John Garth talks to a scientist whose work is inspired by the heart disease that runs in his family.

Mike Dodd

By John Garth

When his father was diagnosed with a potentially life-threatening heart condition, 14-year-old Mike Dodd was concerned, but also fascinated. A sudden sense of the mysteries of the heart set him en route to what he is today: a research scientist at Oxford pioneering a new technique for studying the failing and diseased heart. 

As if to focus his mind further, he now knows he carries the gene for the same condition, hypertrophic cardiomyopathy (HCM), which can lead to sudden death through cardiac arrest. 

His father Ian’s diagnosis was alarming. ‘He started to have palpitations where he could feel his heart skip a beat, and he suddenly realised there was something wrong,’ said Dr Dodd. Soon this was accompanied by atrial fibrillation – an abnormal heart rhythm – and his father would find himself uncharacteristically exhausted. 

‘That was the driving force for me to become interested in research,’ Dodd recalls. ‘It was suddenly like, “Ooh wow, this is interesting: I want to know more about biology.” At that time I didn’t know I had the gene. At 14 I had ultrasound, and I didn’t have any thickening of the heart, but I was interested to know why my dad did, and that’s what drove me to study biochemistry at Bath.’

He went on to work for Oxford biotech company PowderMed for a year, until by chance he heard about DPhil research into HCM at the University, led by Professor Hugh Watkins. ‘He’d been treating some of my family members, and it was chance to go and work in his lab and in the University of Oxford,’ he explains.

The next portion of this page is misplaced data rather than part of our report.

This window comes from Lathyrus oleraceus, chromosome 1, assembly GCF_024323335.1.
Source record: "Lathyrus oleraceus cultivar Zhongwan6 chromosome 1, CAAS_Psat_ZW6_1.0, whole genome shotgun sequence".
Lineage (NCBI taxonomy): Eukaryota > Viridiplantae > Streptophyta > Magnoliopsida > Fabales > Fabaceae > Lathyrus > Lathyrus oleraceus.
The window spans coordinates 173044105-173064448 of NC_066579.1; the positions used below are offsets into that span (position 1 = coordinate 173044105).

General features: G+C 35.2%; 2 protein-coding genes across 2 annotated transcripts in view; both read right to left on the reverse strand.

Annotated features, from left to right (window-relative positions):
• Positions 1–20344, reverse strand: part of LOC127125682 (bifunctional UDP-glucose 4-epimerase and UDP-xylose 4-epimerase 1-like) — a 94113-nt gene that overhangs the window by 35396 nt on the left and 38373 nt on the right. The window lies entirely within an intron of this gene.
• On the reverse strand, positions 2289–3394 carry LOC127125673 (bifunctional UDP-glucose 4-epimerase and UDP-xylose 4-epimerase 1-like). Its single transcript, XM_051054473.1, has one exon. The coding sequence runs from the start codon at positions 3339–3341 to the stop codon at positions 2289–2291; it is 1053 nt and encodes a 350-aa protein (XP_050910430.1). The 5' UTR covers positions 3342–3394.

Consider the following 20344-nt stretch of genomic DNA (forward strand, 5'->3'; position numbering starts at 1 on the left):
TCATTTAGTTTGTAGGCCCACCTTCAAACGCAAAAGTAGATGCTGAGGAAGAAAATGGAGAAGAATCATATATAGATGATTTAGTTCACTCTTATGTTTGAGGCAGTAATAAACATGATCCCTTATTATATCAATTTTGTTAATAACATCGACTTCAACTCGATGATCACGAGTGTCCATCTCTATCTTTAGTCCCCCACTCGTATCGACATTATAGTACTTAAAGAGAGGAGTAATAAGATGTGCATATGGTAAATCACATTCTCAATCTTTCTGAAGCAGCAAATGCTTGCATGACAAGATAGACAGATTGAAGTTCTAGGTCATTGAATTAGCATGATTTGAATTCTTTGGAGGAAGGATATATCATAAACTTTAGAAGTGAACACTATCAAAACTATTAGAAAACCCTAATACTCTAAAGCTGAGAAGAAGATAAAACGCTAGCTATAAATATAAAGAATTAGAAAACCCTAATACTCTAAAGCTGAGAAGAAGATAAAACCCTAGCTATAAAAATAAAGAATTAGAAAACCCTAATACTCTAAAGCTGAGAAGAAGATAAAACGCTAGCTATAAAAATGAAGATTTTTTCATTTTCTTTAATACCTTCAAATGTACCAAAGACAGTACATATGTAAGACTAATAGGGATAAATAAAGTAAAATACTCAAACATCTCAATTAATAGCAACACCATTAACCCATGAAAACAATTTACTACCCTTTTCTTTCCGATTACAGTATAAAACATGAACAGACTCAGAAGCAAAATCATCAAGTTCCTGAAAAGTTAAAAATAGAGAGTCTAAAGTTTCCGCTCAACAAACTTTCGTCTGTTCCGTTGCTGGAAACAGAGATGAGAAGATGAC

The DPhil focused on metabolic alterations in rats and mice, and identified several noteworthy markers of heart disease. It led to the postdoctoral research that Dr Dodd has been pursuing for the past six years with Dr Damian Tyler in the Department of Physiology, Anatomy and Genetics and with the Department of Cardiovascular Medicine, with clinical work conducted at the John Radcliffe Hospital. 

Dr Dodd outlines the biochemical problem. ‘The heart is an omnivore. It uses mainly fat and also sugar; but when you’re exercising it will get whatever it can. It needs to maintain very high energy demand to continue pumping sixty times a minute for the whole of your life. If it needs to beat faster, or if it’s got fibrillation – where it’s wasting electrical energy – it requires more energy. And if it can’t get any more, it just makes you feel tired because it’s using energy supplies, such as extra glucose, from other sources.

‘So we’ve been using magnetic resonance imaging (MRI) and spectroscopy to look at changes in the heart’s fuel selection. We’ve made a tracer that shows what’s going on with sugar usage.’

The team is poised for a major step, he said. ‘We’ve purchased a clinical-grade system and we’re hoping to do the first human trials with it later in the year, looking at patients with type 2 diabetes. It’s exciting.’

Dr Dodd, who lives with his wife Kimberley in Sandhills, Headington, has also been teaching at Corpus Christi for the past year, with a non-stipendiary lectureship covering for maternity leave. Since he and his brother Chris learned that they carry the HCM gene, he has had MRI scans and ultrasound tests and his heart appears in fine fettle. Thanks to minor surgery and ongoing Warfarin treatment his father, too, remains healthy – and is delighted to have inspired such a successful career. 

‘My dad is very proud that I have made something out of something negative,’ said Dr Dodd. ‘It was the family history that got me here, and when I started in Hugh’s group I wanted to know more about HCM, though my research now is more on heart disease as a whole.  It is a bit of a leap from my work to finding a way to save lives at the moment, but something we find might be useful in the clinic, and might help myself or family.’

He added: ‘I wouldn't have been able to do any of this without the British Heart Foundation. The BHF supported me through my DPhil and through the last two years as a postdoctoral researcher, and I’m rooting for them in their new campaign on inherited heart disease.’

Image courtesy of British Heart Foundation